1.1 Basic rules of economic policy
The current situation [page 16]
“People in vulnerable situations pose a particular challenge in Germany as elsewhere. These include migrants and, in general, employees in precarious work. These groups of people are exposed to a high risk of labour exploitation. The introduction of a general statutory minimum wage in Germany has established an effective instrument against excessively low wages. Since 1 January 2015, a minimum hourly wage of €8.50 has been payable, and its rate is to be adjusted every two years by an independent commission. The minimum wage has increased the earnings of four million people, whose income has risen by an average of 18%.
People who are affected by or at risk of labour exploitation need information about their rights and assistance in enforcing them. In recent years, advice and contact centres have been created in various parts of Germany, some with national and some with regional funding. With support from the Federal Government and the European Social Fund (ESF), for example, the German Trade Union Confederation (DGB), through a project called “Faire Mobilität” (fair mobility), provides such advice to employees, especially those from the EU Member States in Central and Eastern Europe. There is no permanent nationwide advisory structure yet for employees from all geographical origins and occupational sectors. In the fight against human trafficking and exploitative employment, Germany is also bound by EU Directive 2011/36/EU and has ratified both the Council of Europe Convention of 2005 on Action against Trafficking in Human Beings and the Palermo Protocol to Prevent, Suppress and Punish Trafficking in Persons, especially Women and Children. To coordinate the diverse activities designed to combat human trafficking, the Federal Government established the Federal Working Group on Trafficking in Human Beings in 1997, whose members include representatives of non-governmental organisations. …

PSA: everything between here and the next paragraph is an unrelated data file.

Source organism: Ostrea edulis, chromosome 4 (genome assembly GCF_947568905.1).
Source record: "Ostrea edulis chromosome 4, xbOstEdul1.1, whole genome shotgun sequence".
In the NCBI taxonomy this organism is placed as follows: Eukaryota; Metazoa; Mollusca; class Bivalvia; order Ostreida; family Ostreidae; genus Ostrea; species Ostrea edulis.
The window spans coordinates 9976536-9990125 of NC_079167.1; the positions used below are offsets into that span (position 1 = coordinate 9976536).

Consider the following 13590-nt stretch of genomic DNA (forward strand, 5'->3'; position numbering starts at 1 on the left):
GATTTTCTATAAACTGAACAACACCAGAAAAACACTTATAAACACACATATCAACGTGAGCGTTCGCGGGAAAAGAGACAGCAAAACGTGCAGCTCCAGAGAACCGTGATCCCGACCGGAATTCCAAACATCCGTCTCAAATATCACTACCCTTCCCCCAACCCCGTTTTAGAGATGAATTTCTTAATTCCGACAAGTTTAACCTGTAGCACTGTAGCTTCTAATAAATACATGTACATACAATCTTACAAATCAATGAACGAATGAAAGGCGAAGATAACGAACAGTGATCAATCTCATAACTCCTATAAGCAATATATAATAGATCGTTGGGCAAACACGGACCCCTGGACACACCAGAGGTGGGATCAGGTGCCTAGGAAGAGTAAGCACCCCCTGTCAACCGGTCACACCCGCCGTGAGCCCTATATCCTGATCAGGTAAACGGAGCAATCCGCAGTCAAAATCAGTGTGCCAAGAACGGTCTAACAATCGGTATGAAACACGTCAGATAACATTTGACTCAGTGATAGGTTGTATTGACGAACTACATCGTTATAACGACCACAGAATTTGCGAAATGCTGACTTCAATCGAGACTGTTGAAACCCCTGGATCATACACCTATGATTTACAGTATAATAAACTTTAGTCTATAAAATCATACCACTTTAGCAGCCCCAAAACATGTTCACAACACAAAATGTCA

The Federal Government is currently preparing for the incorporation of numerous international legal instruments into German law. These include the Protocol to the ILO Forced Labour Convention (No 29).”
1.2 Public procurement
The current situation [page 21]
“Germany has fully transformed into domestic law its obligations to protect human rights under international agreements. This applies, for example, to the prohibitions of child labour and forced labour that are imposed by the ILO core conventions. If enterprises break the law in Germany in either of these respects, they can be disqualified from receiving public contracts.”